Figure 2           Remains of the Genoese walls nearby Azap Kapı, with the heavy infrastructural interventions for the new metro bridge. (Ivkovska, 2018)

Between the 1950s and the 1980s urban redevelopment intended to de-congest Galata by introducing new demolitions that resulted in an almost complete loss of the remains of the town walls. In 1958 an architectural masterpiece, the Raimondo D’Aronco’s Art Nouveau Merzifonlu Kara Mustafa Paşa mosque built in 1903 in Karaköy square disappeared as a consequence of the enlargement of Galata’s main streets for vehicles. Most recently the remains of almost 200 meters of a Genoese wall have been damaged and compromised as heavy interventions in reinforced concrete and iron beams were introduced to support the entrance to a subway tunnel for the new metro line passing under the Galata hill.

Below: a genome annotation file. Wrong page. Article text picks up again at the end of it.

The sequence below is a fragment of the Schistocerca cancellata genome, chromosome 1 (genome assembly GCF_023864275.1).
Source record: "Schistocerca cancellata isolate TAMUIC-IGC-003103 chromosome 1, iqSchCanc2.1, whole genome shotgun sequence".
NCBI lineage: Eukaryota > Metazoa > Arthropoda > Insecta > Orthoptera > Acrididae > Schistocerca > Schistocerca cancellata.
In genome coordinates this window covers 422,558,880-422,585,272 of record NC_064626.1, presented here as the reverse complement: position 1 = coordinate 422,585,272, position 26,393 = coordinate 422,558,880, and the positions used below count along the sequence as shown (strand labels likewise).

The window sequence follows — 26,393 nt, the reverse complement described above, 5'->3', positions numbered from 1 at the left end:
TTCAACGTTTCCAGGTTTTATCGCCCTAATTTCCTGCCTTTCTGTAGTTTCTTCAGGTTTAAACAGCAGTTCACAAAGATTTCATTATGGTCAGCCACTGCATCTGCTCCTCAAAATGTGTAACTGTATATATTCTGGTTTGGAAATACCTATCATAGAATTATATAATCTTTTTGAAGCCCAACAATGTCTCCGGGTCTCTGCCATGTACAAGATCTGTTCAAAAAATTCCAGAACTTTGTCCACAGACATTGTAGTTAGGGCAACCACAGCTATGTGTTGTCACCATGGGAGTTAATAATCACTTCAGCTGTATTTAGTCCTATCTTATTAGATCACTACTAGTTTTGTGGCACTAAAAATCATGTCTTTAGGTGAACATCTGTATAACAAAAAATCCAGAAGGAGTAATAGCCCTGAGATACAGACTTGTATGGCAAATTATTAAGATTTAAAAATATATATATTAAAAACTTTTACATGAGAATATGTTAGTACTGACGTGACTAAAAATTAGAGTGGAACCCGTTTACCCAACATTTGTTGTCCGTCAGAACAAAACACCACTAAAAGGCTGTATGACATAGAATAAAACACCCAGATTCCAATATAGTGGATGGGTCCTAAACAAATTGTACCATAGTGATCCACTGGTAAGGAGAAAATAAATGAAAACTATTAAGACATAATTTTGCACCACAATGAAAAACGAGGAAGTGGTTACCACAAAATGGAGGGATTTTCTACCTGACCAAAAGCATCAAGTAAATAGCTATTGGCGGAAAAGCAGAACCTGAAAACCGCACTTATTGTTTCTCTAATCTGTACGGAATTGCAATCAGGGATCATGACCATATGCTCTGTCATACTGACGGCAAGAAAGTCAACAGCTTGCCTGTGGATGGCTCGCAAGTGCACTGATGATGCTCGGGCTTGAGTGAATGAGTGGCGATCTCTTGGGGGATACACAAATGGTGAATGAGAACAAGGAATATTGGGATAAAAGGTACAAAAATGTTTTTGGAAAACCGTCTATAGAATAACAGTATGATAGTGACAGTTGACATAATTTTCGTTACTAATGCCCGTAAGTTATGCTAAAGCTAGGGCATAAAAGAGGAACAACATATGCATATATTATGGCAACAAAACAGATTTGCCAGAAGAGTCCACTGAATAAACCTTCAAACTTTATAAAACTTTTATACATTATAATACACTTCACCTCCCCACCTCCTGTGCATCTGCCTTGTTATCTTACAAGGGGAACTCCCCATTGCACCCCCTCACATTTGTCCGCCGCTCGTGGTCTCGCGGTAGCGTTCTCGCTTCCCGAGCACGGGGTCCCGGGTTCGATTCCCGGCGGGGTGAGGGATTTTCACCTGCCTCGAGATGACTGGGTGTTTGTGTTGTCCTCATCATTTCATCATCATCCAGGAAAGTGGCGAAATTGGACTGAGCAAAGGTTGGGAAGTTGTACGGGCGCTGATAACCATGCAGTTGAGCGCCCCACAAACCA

Looking at the present-day conditions of the Galata’s architectural heritage, it seems that the local authorities don’t care about dilapidating this important trace of something considered to belong to the ‘Pre-Ottoman’ time or preserving in a proper manner the historic heritage of this multicultural “community”. Instead, searching for signs to confirm a strong national identity, administrators commonly overlook the past that has no direct connection to the Turkish or Ottoman heritage, even though throughout this process of urban development of Galata part of the Ottoman heritage was left out and suffered as well.